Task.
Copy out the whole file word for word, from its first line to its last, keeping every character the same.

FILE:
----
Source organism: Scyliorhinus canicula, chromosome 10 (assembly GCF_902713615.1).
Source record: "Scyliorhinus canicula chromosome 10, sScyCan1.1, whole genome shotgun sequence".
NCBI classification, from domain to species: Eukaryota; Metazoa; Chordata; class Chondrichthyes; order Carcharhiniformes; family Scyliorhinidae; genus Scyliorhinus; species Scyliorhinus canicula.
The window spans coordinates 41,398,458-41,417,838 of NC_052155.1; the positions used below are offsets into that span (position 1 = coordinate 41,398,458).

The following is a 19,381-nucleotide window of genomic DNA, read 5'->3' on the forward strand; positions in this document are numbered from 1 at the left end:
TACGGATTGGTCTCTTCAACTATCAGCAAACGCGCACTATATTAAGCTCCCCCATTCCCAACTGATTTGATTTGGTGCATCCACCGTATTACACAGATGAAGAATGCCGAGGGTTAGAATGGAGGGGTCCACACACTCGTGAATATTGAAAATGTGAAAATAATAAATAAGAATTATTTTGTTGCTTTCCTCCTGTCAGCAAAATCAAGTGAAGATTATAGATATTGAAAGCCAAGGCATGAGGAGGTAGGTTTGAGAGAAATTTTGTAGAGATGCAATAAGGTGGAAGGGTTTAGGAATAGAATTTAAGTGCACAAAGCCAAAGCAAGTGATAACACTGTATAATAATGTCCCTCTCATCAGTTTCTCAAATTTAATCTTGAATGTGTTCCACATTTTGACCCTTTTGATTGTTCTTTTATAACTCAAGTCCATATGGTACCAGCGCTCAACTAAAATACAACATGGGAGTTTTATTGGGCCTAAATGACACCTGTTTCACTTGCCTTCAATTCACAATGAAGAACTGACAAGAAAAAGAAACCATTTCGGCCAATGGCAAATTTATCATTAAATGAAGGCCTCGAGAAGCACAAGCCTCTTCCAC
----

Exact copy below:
Source organism: Scyliorhinus canicula, chromosome 10 (assembly GCF_902713615.1).
Source record: "Scyliorhinus canicula chromosome 10, sScyCan1.1, whole genome shotgun sequence".
NCBI classification, from domain to species: Eukaryota; Metazoa; Chordata; class Chondrichthyes; order Carcharhiniformes; family Scyliorhinidae; genus Scyliorhinus; species Scyliorhinus canicula.
The window spans coordinates 41,398,458-41,417,838 of NC_052155.1; the positions used below are offsets into that span (position 1 = coordinate 41,398,458).

The following is a 19,381-nucleotide window of genomic DNA, read 5'->3' on the forward strand; positions in this document are numbered from 1 at the left end:
TACGGATTGGTCTCTTCAACTATCAGCAAACGCGCACTATATTAAGCTCCCCCATTCCCAACTGATTTGATTTGGTGCATCCACCGTATTACACAGATGAAGAATGCCGAGGGTTAGAATGGAGGGGTCCACACACTCGTGAATATTGAAAATGTGAAAATAATAAATAAGAATTATTTTGTTGCTTTCCTCCTGTCAGCAAAATCAAGTGAAGATTATAGATATTGAAAGCCAAGGCATGAGGAGGTAGGTTTGAGAGAAATTTTGTAGAGATGCAATAAGGTGGAAGGGTTTAGGAATAGAATTTAAGTGCACAAAGCCAAAGCAAGTGATAACACTGTATAATAATGTCCCTCTCATCAGTTTCTCAAATTTAATCTTGAATGTGTTCCACATTTTGACCCTTTTGATTGTTCTTTTATAACTCAAGTCCATATGGTACCAGCGCTCAACTAAAATACAACATGGGAGTTTTATTGGGCCTAAATGACACCTGTTTCACTTGCCTTCAATTCACAATGAAGAACTGACAAGAAAAAGAAACCATTTCGGCCAATGGCAAATTTATCATTAAATGAAGGCCTCGAGAAGCACAAGCCTCTTCCAC